In this video I want to talk about some of the limits to mixing, and offer some concrete examples applying the three rules that we discussed earlier: commonality of processes, commonality of work content time, and commonality of materials.
Let’s start with an example of a lack of common processes. A pure job shop environment is an example of this, and will be a Mixed Model challenge. This is an environment where you don’t have good process flow. The routings for every product could be different, and typically you have a lot of shared equipment. There are things you can do to improve the work flow. Take a look at the technique called POLCA: paired overlapping cards with authorization. Little’s Law states that the more stuff you have in process, the longer it will take to get through the system. The POLCA method will help you to reduce the amount of stuff in process, or WIP, in a job shop environment.
A common example of the lack of common work content time might be a high mix, low volume environment, even if you have pretty good process commonality. You will almost certainly be building in order quantities or batches, and you may have a fairly wide range of work content times to deal with from product to product. Operators may not be up the learning curve for most products, if they haven’t built them in a while, so you’ll need to deal with that as well. That said, the high-mix low-volume environment is less of a stretch for the Mixed Model method than the job shop example, and can be successfully applied.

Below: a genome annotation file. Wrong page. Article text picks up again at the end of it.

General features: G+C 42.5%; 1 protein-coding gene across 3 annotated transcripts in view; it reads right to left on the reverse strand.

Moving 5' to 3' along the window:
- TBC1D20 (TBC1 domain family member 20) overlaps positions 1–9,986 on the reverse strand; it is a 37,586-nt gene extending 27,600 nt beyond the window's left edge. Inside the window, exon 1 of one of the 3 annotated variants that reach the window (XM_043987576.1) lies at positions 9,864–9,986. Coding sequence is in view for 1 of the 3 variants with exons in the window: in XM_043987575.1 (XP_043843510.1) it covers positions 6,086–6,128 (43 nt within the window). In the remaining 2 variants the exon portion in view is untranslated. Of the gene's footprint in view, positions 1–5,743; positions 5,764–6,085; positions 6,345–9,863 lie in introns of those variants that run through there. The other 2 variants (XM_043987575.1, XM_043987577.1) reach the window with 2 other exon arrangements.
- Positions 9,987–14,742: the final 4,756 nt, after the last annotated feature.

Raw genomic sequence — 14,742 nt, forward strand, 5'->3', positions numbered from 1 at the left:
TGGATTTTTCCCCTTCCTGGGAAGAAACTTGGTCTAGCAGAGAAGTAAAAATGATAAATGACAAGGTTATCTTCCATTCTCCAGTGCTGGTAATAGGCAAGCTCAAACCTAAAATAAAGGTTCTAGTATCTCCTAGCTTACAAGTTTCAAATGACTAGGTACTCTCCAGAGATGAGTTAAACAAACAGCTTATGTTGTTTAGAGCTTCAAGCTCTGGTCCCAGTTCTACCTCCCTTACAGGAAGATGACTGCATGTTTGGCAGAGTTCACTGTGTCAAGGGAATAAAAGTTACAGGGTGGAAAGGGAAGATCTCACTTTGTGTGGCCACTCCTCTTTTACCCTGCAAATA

Lack of commonality of materials does not need to be a show-stopper, but the proliferation of different parts and materials across many different products is something that many companies are struggling with today. There is a slow but clear trend that I’ve seen, away from pure Kanban-based material delivery methods to a much higher percentage of sequenced material and material kits. These methods may have an offsetting benefit: while the material handling work-load increases, the productivity for the operators using the material may also go up, since they no longer need to spend non-value-adding time on part selection.
I’m not going over these challenges to discourage you in pursuing a Mixed Model line design strategy, on the contrary. You just need to make sure that you’re going in with your eyes wide open, and take the appropriate counter-measures when necessary.